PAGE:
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  • MPEG2 render crashing Windows 7 using Vegas 8.0

     Kevin Caulfield updated 11 years, 3 months ago 5 Members · 21 Posts
  • Kevin Caulfield

    May 5, 2011 at 2:58 am

    I posted something similar a few weeks ago about how I’ve been having problems every time I try to render a project as MPEG2 in Vegas 8. Basically the whole computer was shutting down at around 12 % into the render.
    A couple of people suggested that this seemed to be an overheating issue with the computer and that using a fan to cool the inside of the computer during the render may help. I didn’t get around to trying that yet, but have just tried some renders again, and now the crashing is occurring almost immediately on starting an MPEG2 render.
    No warnings or anything, but just a complete shutdown of the computer.
    Maybe it is overheating, but this is happening right at the start of the render, and this is almost a brand new computer.
    I’ve made sure I have the most recent upgrade of Vegas 8.0, namely 8.0 c, and I’ve also tried rendering using the 64-bit version, 8.1.
    Any other thoughts on anything else I could try would be appreciated. Thanks.

  • Danny Hays

    May 5, 2011 at 3:48 am

    Does this happed with just one particular file your rendering or does it happen with any file? Some file formats are alot harder on the CPU than others and a corrrupt file can cause also problems rendering.
    What format and where did the video come from? This info may help us determine what the problem is.

  • Stephen Mann

    May 5, 2011 at 3:51 am

    “No warnings or anything, but just a complete shutdown of the computer.”

    A complete shutdown is almost always a heat issue. But if it’s shutting down right away, you could be overloading the PSU. Have you added any hardware to the PC since you bought it? I don’t recall if you stated which PC you are using, but some low-cost PC builders will give you a power supply just capable for the shipped configuration. For example, if your PS, as configured, needs 345-watts, you will get a 350-watt power supply instead of a 400 or 500-watt PSU. When you add a dual-head display adapter and a few hard-drives, then you could easily push it beyond the “as-shipped” power requirements. Rendering is processor-intensive, so if your power supply is “on the edge”, like a 350-Watt PSU trying to supply 400-Watts, for example, you could be tripping safety circuits in the PSU.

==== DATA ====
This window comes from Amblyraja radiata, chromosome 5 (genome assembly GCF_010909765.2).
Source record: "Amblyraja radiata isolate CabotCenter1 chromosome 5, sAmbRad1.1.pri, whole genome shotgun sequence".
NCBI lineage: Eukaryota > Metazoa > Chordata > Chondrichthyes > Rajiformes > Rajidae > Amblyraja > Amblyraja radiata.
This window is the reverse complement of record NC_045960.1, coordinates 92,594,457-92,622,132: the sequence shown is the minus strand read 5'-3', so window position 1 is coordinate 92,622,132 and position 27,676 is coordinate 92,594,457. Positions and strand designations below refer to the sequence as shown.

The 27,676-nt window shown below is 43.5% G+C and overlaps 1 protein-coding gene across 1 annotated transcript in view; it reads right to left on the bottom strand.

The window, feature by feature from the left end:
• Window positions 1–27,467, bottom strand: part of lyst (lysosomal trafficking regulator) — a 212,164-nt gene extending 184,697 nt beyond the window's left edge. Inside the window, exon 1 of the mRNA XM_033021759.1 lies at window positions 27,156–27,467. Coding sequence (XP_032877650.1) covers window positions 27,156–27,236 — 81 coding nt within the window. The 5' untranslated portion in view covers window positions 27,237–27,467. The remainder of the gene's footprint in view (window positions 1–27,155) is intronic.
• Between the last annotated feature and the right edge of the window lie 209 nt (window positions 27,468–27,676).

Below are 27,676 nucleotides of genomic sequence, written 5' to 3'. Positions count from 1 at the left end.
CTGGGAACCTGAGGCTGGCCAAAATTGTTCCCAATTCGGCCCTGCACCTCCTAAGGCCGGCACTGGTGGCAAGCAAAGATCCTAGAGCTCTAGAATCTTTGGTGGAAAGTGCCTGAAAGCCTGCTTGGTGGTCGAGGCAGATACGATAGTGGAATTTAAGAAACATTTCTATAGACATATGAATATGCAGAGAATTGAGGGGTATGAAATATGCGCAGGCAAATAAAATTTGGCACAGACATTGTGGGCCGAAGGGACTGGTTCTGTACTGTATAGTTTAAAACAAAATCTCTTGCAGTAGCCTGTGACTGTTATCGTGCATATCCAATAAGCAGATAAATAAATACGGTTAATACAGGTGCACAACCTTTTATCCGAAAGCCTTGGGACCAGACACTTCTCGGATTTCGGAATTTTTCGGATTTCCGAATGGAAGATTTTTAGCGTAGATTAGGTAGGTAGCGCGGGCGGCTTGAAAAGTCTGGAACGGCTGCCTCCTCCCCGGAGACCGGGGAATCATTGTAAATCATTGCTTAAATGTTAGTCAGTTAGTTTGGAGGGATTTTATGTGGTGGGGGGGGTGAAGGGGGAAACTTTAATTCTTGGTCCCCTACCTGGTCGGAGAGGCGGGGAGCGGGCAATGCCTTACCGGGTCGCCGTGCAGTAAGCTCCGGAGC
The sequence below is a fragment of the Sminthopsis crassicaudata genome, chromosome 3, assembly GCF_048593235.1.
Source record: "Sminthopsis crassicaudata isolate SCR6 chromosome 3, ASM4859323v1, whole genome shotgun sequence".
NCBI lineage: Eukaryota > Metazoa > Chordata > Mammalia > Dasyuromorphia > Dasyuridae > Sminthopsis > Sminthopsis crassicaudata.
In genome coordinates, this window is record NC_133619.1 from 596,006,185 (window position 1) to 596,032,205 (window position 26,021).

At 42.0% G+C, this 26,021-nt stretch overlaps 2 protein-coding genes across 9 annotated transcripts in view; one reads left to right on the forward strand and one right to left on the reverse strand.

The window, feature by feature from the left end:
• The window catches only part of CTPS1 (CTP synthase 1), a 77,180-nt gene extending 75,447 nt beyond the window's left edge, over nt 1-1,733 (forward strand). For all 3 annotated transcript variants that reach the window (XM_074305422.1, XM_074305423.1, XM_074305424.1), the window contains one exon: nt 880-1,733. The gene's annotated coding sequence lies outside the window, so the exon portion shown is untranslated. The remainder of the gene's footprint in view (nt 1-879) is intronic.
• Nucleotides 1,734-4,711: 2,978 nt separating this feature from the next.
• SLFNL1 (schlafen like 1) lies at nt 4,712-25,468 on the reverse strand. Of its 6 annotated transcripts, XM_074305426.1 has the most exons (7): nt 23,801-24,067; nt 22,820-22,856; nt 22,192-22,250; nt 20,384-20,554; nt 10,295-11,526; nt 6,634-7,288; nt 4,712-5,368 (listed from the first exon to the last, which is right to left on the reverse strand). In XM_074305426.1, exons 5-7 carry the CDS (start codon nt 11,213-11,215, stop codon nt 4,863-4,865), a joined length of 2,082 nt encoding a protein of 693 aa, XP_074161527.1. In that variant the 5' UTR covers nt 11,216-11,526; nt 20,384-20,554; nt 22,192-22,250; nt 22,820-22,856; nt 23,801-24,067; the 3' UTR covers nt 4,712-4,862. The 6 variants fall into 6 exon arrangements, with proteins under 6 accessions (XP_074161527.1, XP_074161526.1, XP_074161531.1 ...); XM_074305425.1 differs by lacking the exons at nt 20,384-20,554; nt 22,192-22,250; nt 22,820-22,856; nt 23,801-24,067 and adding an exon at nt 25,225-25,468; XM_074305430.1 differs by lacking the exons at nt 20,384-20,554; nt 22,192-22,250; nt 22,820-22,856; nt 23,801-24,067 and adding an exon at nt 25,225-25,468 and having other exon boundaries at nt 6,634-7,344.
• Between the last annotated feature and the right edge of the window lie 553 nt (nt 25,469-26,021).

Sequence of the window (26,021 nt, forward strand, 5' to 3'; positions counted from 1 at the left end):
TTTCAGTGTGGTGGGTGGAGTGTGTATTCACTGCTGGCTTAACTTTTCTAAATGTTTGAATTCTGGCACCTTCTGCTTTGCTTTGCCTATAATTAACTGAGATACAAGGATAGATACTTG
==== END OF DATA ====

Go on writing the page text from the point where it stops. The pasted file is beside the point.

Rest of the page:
Have you run prime95? It’s a free utility to calculate prime numbers, but it torture tests your CPU and memory. Google it, download it, run it for a couple of hours, then get back to us. While you do that, also look for a temperature monitor program (I use CoreTemp). They’re free. while you are running prime95 watch the CPU temperature.

    Steve Mann

    Steve Mann
    MannMade Digital Video
    http://www.mmdv.com

  • Kevin Caulfield

    May 5, 2011 at 4:19 am

    Hi Danny. It happens with any file. I did try just selecting a 2 or 3 minute chunk of one file and rendering that loop region only, and it started rendering for a few seconds but then crashed. Thanks.

  • Kevin Caulfield

    May 5, 2011 at 4:20 am

    Thanks for your quick reply, Steve. I’ll try that and get back to you.
    Best regards,
    Kevin

  • Kevin Caulfield

    May 5, 2011 at 4:35 am

    Hi Steve,

    I downloaded Prime 95 and ran it and it actually crashed the whole computer. Just to check, I then downloaded it again from a different site and ran it again, and again it crashed the computer straight away.

    So, it’s looking like a serious issue.

    Kevin

  • Mike Kujbida

    May 5, 2011 at 4:57 am

    Bad stick of RAM?

  • Kevin Caulfield

    May 5, 2011 at 7:17 am

    I thought a bad stick of RAM could be a possibility, Mike. I just ran a test with a diagnostic disc and the RAM all seems to be fine.

  • Stephen Mann

    May 5, 2011 at 8:13 pm

    Actually, not serious at all. It makes the diagnostic even easier. So, it’s not Vegas or the media.

    So, back to my questions. Have you added hardware to the PC since purchase? What is the make and model of PC and what size power-supply does it have?

    Steve Mann
    MannMade Digital Video
    http://www.mmdv.com

  • Anthony Atkielski

    May 5, 2011 at 10:47 pm

    A system crash during a test like Prime implies overheating problems, a CPU hardware failure, or a PSU failure or overload. It tends to exclude problems with Vegas, device drivers, disk drives, or the dreaded Microsoft .NET.

    Open the case and verify that all fans are running (including CPU, PSU, and GPU or disks if applicable). Turn off the computer and disconnect the power cord and blow out any dust in the case with a can of compressed air. Add up all the power requirements of all the components in your computer and make sure they don’t exceed 80%-90% of the rated power output of your power supply.

    If it’s not overheating or an overloaded power supply, and given that you’ve tested all the RAM and it works, the CPU would be the next suspect. CPUs usually don’t fail unless they overheat, but it’s remotely possible.

    In all of these cases, I’d expect other CPU-intensive tasks to crash the system, too. But there aren’t many things that are more CPU-intensive than video editing or video games, so it may be that you have nothing else on the system that puts the same load on it.

    A blue screen or spontaneous reboot could be a software issue. If the machine simply freezes solid, it could be software or hardware.

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